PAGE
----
Patricia Ann Craig’s story should be a cautionary tale for any personal injury attorney trying to collect underinsured motorist (UIM) benefits. It highlights some of the additional challenges that underinsured motorist claims pose in the minority of states like Michigan, where settling a car accident case without receiving written permission first will prove fatal to making a successful underinsured motorist claim and settling for policy limits with the underlying torfeasor.
Ah, Pure Michigan. It’s a wonderful state. And we also have the best insurance coverage in the nation.
But Michigan isn’t always wonderful. I’m thinking of the “arctic air blast” and the 20 degree weather we just had last weekend. And so Michiganders also become “snow birds” and like to venture outside the great mitten state from time to time.
Yesterday, I wrote about the Jackson v. Sedgwick Claims Management Services case, where U.S. Court of Appeals for the 6th Circuit has most likely “cut off” all chances of holding “cut off” doctors (and the insurance companies that deliberately use them) accountable under the federal RICO Law for their schemes to hurt innocent accident victims by fraudulently denying No Fault insurance benefits.
No one really knows just how bad and how crooked many of the IME doctors are that do these one-time insurance exams in Michigan and in many other states – until they have been sent to go see one.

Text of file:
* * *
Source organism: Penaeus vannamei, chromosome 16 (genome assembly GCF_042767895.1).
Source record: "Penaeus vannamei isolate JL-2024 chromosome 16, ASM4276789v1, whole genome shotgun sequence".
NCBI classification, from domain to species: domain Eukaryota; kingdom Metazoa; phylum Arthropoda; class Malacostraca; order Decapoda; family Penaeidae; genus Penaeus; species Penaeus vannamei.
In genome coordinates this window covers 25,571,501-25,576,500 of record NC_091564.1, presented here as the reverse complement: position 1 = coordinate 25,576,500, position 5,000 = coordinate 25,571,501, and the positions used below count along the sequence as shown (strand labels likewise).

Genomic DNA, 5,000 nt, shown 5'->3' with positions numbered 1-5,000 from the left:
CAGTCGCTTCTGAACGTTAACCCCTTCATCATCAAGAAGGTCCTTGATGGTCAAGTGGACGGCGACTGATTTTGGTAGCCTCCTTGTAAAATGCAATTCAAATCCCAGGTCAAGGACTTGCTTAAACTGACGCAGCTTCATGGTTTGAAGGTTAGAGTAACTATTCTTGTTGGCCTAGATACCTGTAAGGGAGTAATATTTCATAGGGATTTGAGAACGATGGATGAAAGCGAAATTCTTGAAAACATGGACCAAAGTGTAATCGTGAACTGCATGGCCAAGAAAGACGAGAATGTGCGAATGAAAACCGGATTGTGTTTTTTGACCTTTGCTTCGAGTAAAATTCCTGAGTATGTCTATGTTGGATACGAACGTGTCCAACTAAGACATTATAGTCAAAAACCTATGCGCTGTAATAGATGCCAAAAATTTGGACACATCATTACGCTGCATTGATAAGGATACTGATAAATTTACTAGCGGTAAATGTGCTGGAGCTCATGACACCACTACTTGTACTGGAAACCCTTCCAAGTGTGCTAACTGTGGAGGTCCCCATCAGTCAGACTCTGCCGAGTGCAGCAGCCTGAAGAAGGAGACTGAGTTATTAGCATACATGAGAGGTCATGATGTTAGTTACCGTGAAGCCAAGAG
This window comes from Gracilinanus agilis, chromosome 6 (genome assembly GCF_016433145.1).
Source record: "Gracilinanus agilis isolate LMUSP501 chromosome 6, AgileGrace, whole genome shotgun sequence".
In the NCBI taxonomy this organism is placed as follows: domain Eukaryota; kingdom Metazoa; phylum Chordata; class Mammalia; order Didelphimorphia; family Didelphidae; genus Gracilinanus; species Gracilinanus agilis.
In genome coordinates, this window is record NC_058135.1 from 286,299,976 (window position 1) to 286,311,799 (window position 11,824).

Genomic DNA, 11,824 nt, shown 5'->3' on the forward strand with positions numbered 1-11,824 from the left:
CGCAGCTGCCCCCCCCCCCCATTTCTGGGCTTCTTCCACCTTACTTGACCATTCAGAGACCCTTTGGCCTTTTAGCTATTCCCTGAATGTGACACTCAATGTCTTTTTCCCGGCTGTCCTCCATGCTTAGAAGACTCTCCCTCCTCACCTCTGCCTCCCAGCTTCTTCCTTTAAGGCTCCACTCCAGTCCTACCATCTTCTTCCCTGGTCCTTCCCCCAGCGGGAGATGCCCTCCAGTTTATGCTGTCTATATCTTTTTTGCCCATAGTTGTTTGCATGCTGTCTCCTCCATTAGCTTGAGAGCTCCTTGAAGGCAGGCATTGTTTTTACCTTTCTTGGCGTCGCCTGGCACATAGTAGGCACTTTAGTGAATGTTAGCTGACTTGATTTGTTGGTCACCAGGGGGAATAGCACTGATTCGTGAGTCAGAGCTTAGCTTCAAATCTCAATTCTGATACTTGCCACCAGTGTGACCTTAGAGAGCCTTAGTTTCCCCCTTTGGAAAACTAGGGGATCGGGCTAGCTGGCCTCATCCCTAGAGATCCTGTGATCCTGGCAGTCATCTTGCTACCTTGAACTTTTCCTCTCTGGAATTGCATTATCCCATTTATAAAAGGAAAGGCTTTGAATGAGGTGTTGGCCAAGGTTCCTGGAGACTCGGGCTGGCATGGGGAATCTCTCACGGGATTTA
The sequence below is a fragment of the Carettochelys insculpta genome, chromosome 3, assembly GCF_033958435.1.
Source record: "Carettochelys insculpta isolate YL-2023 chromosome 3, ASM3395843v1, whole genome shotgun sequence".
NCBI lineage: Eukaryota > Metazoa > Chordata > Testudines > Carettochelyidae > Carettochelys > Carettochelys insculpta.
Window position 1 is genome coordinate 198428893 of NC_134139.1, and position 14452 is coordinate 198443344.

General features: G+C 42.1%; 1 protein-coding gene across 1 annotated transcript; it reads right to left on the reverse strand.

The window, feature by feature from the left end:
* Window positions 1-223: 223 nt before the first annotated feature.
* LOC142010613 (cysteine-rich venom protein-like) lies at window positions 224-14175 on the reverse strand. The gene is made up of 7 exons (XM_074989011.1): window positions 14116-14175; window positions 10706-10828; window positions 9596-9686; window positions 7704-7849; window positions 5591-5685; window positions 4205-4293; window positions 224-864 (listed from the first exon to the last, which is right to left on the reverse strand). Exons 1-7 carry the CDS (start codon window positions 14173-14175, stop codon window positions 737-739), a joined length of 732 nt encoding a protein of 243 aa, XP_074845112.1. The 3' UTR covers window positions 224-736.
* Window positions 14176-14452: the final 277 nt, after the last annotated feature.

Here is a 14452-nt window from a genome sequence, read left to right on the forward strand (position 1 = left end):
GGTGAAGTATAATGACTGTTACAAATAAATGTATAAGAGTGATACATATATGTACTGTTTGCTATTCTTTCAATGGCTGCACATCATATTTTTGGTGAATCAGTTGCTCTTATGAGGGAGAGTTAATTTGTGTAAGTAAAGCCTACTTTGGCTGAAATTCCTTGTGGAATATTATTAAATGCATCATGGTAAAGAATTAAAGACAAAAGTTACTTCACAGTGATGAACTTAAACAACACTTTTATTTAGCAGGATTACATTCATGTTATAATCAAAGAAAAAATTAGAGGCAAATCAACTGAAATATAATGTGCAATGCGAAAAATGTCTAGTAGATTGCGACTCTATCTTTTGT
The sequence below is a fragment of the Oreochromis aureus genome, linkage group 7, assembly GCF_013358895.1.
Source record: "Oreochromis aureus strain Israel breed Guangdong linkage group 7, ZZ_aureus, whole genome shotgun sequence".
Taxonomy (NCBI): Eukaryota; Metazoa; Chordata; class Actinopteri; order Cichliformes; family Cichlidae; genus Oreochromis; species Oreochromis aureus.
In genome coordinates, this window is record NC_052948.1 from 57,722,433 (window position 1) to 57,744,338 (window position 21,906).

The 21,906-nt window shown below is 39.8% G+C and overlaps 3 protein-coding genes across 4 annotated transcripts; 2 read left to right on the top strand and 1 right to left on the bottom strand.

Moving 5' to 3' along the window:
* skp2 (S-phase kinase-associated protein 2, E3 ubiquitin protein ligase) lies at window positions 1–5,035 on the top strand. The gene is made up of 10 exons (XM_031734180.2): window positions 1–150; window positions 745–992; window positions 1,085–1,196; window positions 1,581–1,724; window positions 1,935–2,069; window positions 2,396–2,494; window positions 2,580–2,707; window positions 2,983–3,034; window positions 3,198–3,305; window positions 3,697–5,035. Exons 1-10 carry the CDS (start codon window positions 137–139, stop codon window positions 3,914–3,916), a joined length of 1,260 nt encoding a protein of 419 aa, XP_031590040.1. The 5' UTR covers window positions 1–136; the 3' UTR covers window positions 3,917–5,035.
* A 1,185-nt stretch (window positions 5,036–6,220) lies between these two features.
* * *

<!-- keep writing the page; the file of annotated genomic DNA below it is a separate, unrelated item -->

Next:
Oakland County Executive L. Brooks Patterson has been a strong proponent of preserving Michigan’s invaluable No Fault insurance system.
I had the opportunity to interview Brooks on this subject, and he openly shared his feelings on the No Fault “reform” proposals that are being pushed on us by the insurance industry. Brooks explained, better than I could, how keeping our current No Fault insurance system is more cost effective for taxpayers, will better protect seriously injured automobile accident victims, and will be great for Michigan jobs.
Our latest edition of the Michigan Auto Law No Fault ‘Reform’ Newsletter is out. If you would like to sign up and subscribe to our newsletter, visit Michigan Auto Law’s No Fault Reform page.
The newsletter is a concise and helpful free resource for up-to-date and breaking news about No Fault Reform efforts in Michigan and legislation such as House Bill 4612.
In Michigan Auto Law’s latest version of the newsletter, we discuss the recent report from the Citizens Research Council of Michigan, and other recent developments over the past several weeks:
I recently wrote about the issue of No Fault benefits for children of divorced parents, and whose auto insurance policy covers an injured child after a car accident. We received a great response, including this one that I wanted to share today from attorney Jennifer Paine, an experienced family law attorney from Cordell & Cordell Michigan. You can also visit Ms. Paine’s website, cordellcordell.com, for more information on this often confusing issue of the intersection between Michigan’s No Fault laws and what happens after a divorce.
Jennifer Paine writes:
Let me share an open secret with you. It’s one that every lawyer, judge, and every insurance company in Michigan already knows. But it gets almost no media attention, and the only people who sadly are taken by surprise are members of the unsuspecting public unfortunate enough to be hurt in a car accident.
How appropriate that so close to Halloween, the Michigan House and Senate Insurance Committees are getting together at a joint meeting on Wednesday, October 23, 2013, to discuss so-called No Fault “reform.”
After all, it’s that time of year when people try to scare each other with things that aren’t real.
One can expect the auto insurance industry hobgoblins to lead with fear, trying to scare the public and the state’s lawmakers with their favorite ghost stories, such as: